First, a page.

‘Technical debt’

Technical debt blog header

It can be very difficult to explain ‘best value’ against ‘lowest price’ sometimes.  Most asbestos consultancies have the same sort of overheads, staff are on similar salaries, they make similar profits and they carry similar levels of accreditation…  so why are there such varieties in pricing?

 We’ve seen computer generated reports that clients can’t make head nor tail of, poor customer service, areas not properly surveyed, inadequate detail etc. etc. etc. These all can lead to unplanned and costly follow up works making the original ‘competitive’ price very expensive indeed in the long run.

“You get what you pay for” seems a tired old cliché.  An IT friend of mine directed me to this article recently which I found very interesting.  Although it is dealing with computer programming costs, it is easy to see how it can also apply to most other purchases too.

Best value is something we know instinctively in our personal lives, (who amongst us has got the cheapest possible house, car, tv or hifi?) but somehow that common sense seems to desert us when we come to work. The articles argument basically says that organisations that buy in work too cheaply are often accruing ‘Technical Debt’ which is a term I had not heard before.  Here is a short excerpt from the article.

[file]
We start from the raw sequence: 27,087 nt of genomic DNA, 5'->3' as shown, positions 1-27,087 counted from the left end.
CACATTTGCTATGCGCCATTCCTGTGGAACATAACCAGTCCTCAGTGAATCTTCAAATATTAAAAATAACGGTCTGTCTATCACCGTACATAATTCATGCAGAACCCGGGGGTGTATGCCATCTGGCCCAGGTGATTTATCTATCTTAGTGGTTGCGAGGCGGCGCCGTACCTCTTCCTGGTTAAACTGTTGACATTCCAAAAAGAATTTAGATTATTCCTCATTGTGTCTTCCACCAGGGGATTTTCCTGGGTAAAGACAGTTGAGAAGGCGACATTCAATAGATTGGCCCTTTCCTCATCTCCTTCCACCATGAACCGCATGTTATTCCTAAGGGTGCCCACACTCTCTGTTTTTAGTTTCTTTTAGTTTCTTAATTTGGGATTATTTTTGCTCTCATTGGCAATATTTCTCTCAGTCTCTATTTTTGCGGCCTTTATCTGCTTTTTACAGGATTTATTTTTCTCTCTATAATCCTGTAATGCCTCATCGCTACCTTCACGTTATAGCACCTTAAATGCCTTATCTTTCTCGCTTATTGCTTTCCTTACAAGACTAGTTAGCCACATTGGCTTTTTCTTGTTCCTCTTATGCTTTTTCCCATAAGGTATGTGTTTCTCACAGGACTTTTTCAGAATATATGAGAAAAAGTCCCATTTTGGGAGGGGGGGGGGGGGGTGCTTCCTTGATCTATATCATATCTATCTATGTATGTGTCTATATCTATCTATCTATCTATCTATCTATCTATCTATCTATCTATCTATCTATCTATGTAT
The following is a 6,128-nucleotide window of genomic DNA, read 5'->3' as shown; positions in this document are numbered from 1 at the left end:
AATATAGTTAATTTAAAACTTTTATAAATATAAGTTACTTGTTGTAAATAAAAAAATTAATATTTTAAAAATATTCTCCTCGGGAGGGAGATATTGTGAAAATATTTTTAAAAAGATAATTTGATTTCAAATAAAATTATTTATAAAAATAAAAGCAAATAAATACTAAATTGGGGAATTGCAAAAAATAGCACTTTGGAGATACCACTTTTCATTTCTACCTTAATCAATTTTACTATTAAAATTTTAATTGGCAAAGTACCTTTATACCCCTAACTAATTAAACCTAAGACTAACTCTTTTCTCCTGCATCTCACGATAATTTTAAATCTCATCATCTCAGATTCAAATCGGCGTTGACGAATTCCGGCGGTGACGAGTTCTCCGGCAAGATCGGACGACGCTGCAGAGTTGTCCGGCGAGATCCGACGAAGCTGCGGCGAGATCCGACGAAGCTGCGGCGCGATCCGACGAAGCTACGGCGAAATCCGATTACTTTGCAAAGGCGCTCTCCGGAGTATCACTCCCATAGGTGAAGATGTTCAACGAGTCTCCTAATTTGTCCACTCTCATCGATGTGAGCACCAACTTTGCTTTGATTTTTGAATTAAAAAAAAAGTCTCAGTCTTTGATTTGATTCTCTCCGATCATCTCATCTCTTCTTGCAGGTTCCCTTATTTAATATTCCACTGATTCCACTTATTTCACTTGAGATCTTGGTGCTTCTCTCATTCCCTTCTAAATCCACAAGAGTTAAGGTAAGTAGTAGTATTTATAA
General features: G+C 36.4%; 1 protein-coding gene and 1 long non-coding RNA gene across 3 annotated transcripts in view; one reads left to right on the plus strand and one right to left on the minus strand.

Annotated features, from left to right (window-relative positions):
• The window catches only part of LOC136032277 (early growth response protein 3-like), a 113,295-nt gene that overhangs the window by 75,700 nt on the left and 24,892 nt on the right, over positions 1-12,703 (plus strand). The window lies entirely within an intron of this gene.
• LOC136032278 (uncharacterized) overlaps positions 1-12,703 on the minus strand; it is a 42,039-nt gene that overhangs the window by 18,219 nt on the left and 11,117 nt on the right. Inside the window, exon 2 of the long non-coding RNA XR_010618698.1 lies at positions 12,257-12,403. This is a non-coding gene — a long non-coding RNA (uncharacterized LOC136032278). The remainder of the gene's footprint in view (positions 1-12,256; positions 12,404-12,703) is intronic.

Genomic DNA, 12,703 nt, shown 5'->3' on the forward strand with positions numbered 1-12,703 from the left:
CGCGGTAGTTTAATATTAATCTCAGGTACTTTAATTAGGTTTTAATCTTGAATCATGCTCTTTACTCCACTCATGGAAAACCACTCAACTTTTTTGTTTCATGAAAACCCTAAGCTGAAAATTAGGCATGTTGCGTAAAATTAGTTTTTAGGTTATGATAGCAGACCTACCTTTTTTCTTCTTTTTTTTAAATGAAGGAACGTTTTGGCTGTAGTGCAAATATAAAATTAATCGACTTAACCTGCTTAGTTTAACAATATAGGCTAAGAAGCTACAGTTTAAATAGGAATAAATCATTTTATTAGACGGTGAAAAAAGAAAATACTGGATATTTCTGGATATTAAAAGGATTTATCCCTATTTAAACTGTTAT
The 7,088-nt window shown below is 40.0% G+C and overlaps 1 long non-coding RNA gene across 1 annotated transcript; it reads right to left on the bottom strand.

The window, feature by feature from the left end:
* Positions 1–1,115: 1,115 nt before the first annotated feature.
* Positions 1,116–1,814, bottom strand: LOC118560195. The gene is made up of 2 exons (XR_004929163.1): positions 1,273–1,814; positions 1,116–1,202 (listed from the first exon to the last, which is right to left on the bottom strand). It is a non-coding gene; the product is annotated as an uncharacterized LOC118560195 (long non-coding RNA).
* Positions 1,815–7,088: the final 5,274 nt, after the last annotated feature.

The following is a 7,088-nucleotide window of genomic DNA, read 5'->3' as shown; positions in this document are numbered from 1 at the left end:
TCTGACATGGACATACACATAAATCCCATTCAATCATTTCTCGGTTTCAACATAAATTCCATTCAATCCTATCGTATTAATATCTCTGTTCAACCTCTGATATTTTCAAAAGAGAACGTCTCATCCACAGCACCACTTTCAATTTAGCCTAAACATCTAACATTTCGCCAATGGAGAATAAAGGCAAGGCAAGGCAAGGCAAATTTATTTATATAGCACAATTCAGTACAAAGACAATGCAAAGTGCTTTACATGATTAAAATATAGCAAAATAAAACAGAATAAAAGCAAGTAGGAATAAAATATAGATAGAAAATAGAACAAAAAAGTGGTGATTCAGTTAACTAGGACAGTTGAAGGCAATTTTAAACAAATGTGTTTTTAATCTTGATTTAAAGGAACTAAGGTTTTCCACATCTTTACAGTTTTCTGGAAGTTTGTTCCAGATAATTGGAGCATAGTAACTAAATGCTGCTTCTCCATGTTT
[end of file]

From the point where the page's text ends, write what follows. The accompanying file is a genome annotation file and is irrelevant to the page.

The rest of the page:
“Technical Debt is a wonderful metaphor developed by Ward Cunningham to help us think about this problem. In this metaphor, doing things the quick and dirty way sets us up with a technical debt, which is similar to a financial debt. Like a financial debt, the technical debt incurs interest payments, which come in the form of the extra effort that we have to do in future development because of the quick and dirty design choice. We can choose to continue paying the interest, or we can pay down the principal by refactoring the quick and dirty design into the better design. Although it costs to pay down the principal, we gain by reduced interest payments in the future.

If you are an IT buff or just interested in the topic, the full article is here

So if your report contains omissions or too many exclusions, if the report is hard to read or understand, if it is incomplete, if the report takes longer to arrive than you had planned or raises more questions than it answers then you have acquired technical debt – and putting that right can cost a lot more than you thought you had saved when you took that lower price.